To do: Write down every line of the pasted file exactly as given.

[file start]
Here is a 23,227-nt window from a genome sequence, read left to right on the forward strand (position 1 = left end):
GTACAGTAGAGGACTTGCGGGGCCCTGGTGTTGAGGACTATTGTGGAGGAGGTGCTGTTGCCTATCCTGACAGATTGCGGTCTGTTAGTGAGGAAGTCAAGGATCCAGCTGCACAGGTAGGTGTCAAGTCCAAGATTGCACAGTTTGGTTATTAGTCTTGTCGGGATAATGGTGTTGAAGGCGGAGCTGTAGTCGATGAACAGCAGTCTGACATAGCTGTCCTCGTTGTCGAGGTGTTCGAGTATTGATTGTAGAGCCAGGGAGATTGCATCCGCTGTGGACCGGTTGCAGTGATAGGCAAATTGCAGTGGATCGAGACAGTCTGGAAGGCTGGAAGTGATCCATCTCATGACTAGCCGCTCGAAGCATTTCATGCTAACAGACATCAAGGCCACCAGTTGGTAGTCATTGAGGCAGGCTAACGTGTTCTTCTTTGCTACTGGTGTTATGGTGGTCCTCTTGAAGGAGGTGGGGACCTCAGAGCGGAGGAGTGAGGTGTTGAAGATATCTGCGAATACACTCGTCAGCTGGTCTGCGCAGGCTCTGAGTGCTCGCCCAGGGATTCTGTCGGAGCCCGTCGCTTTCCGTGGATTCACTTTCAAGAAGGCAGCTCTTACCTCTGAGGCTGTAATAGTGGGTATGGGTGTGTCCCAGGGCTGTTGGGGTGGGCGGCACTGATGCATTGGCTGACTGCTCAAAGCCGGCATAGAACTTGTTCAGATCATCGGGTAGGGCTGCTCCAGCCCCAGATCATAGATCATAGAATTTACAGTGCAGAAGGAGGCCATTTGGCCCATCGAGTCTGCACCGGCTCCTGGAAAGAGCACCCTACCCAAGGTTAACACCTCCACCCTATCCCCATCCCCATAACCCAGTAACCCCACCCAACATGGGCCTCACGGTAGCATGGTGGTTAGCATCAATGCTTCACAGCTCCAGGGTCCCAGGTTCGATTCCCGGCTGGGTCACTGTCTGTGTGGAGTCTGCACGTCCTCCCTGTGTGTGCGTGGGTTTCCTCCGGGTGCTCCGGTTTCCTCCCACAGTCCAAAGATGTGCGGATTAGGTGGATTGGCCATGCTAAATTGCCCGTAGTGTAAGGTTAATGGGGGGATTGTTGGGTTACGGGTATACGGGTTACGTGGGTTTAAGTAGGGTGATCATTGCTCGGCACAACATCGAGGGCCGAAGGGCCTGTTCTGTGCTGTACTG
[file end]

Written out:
Here is a 23,227-nt window from a genome sequence, read left to right on the forward strand (position 1 = left end):
GTACAGTAGAGGACTTGCGGGGCCCTGGTGTTGAGGACTATTGTGGAGGAGGTGCTGTTGCCTATCCTGACAGATTGCGGTCTGTTAGTGAGGAAGTCAAGGATCCAGCTGCACAGGTAGGTGTCAAGTCCAAGATTGCACAGTTTGGTTATTAGTCTTGTCGGGATAATGGTGTTGAAGGCGGAGCTGTAGTCGATGAACAGCAGTCTGACATAGCTGTCCTCGTTGTCGAGGTGTTCGAGTATTGATTGTAGAGCCAGGGAGATTGCATCCGCTGTGGACCGGTTGCAGTGATAGGCAAATTGCAGTGGATCGAGACAGTCTGGAAGGCTGGAAGTGATCCATCTCATGACTAGCCGCTCGAAGCATTTCATGCTAACAGACATCAAGGCCACCAGTTGGTAGTCATTGAGGCAGGCTAACGTGTTCTTCTTTGCTACTGGTGTTATGGTGGTCCTCTTGAAGGAGGTGGGGACCTCAGAGCGGAGGAGTGAGGTGTTGAAGATATCTGCGAATACACTCGTCAGCTGGTCTGCGCAGGCTCTGAGTGCTCGCCCAGGGATTCTGTCGGAGCCCGTCGCTTTCCGTGGATTCACTTTCAAGAAGGCAGCTCTTACCTCTGAGGCTGTAATAGTGGGTATGGGTGTGTCCCAGGGCTGTTGGGGTGGGCGGCACTGATGCATTGGCTGACTGCTCAAAGCCGGCATAGAACTTGTTCAGATCATCGGGTAGGGCTGCTCCAGCCCCAGATCATAGATCATAGAATTTACAGTGCAGAAGGAGGCCATTTGGCCCATCGAGTCTGCACCGGCTCCTGGAAAGAGCACCCTACCCAAGGTTAACACCTCCACCCTATCCCCATCCCCATAACCCAGTAACCCCACCCAACATGGGCCTCACGGTAGCATGGTGGTTAGCATCAATGCTTCACAGCTCCAGGGTCCCAGGTTCGATTCCCGGCTGGGTCACTGTCTGTGTGGAGTCTGCACGTCCTCCCTGTGTGTGCGTGGGTTTCCTCCGGGTGCTCCGGTTTCCTCCCACAGTCCAAAGATGTGCGGATTAGGTGGATTGGCCATGCTAAATTGCCCGTAGTGTAAGGTTAATGGGGGGATTGTTGGGTTACGGGTATACGGGTTACGTGGGTTTAAGTAGGGTGATCATTGCTCGGCACAACATCGAGGGCCGAAGGGCCTGTTCTGTGCTGTACTG